The Scientist

» honey bees

Most Recent

image: More Details on How Pesticides Harm Bees

More Details on How Pesticides Harm Bees

By | May 3, 2017

Scientists report that thiamethoxam exposure impairs bumblebees’ reproduction and honey bees’ ability to fly.

0 Comments

image: In Certain Social Bees, Gut Microbiomes Follow Phylogeny

In Certain Social Bees, Gut Microbiomes Follow Phylogeny

By | March 29, 2017

Corbiculate bees and their gut-dwelling microbes have been coevolving since the social species evolved from their solitary ancestors around 80 million years ago, scientists suggest. 

1 Comment

image: Analysis: Industry-Funded Honeybee Study Was “Misleading”

Analysis: Industry-Funded Honeybee Study Was “Misleading”

By | January 24, 2017

Statisticians debunk a 2013 study by scientists at a Swiss agrochemical company, which had reported that a neonicotinoid pesticide posed a low risk to honeybees.  

1 Comment

image: How an Invasive Bee Managed to Thrive in Australia

How an Invasive Bee Managed to Thrive in Australia

By | January 1, 2017

The Asian honeybee should have been crippled by low genetic diversity, but thanks to natural selection it thrived.

1 Comment

image: Zika Update

Zika Update

By | September 7, 2016

Virus’s genome to aid in diagnoses; bees caught in crossfire of mosquito sprays; Zika spreads in Asia; US Congress revisits Zika funding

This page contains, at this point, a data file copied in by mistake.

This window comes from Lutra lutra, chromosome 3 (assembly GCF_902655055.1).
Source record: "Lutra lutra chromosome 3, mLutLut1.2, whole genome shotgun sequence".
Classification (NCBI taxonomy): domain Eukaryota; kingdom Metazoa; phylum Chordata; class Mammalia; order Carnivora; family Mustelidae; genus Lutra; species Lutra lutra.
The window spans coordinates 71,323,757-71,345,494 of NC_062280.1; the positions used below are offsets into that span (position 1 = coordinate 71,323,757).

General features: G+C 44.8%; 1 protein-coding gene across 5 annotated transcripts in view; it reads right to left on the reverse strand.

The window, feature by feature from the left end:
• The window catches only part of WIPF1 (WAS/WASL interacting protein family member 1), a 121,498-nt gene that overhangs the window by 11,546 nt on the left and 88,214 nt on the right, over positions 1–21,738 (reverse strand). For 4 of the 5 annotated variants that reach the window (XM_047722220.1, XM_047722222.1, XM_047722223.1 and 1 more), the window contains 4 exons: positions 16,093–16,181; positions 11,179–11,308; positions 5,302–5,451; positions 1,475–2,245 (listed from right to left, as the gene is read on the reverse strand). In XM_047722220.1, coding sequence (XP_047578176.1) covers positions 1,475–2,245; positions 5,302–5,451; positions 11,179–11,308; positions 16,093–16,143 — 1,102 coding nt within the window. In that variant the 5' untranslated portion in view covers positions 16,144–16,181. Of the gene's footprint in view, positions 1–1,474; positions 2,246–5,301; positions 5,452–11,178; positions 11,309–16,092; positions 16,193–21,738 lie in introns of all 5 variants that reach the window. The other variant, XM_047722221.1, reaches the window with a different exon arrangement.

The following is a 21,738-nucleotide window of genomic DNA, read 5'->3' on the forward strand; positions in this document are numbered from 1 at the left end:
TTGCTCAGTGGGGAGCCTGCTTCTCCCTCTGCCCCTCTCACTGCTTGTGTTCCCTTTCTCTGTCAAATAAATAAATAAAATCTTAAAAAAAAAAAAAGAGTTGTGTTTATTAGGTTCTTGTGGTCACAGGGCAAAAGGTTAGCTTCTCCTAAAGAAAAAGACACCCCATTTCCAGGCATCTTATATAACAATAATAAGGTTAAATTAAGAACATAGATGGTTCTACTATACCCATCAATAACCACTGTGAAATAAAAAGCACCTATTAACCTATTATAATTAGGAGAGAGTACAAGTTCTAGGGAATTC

1 Comment

image: Capsule Reviews

Capsule Reviews

By | May 1, 2016

Sorting the Beef from the Bull, Cheats and Deceits, A Sea of Glass, and Following the Wild Bees

0 Comments

image: Parasite-Pathogen Partnership

Parasite-Pathogen Partnership

By | March 7, 2016

Parasitic mites that transmit a honey bee-infecting virus may benefit from spreading the pathogen, a study shows.

0 Comments

image: Buzzed Honeybees

Buzzed Honeybees

By | October 20, 2015

Caffeinated nectar makes bees more loyal to a food source, even when foraging there is suboptimal.

0 Comments

image: Laugh, Then Think: The Ig Nobels

Laugh, Then Think: The Ig Nobels

By | September 21, 2015

This year’s awards honor research on bee stings, appendicitis, kissing, and more.

0 Comments

image: Phytochemical Helps Differentiate Workers from Queen Bees

Phytochemical Helps Differentiate Workers from Queen Bees

By | August 28, 2015

The consumption of p-coumaric acid, a chemical found in honey and pollen, may help set a female honeybee on its course to becoming a worker instead of a queen.

1 Comment

Popular Now

  1. A Coral to Outlast Climate Change
  2. Antarctica Is Turning Green
  3. How to Tell a Person’s “Brain Age”
  4. Life Science Funding Cuts Leaked
    The Nutshell Life Science Funding Cuts Leaked

    According to a document posted online less than a day before the release of the official 2018 budget proposal, the National Institutes of Health could face even deeper cuts than previously suggested by the Trump administration.

AAAS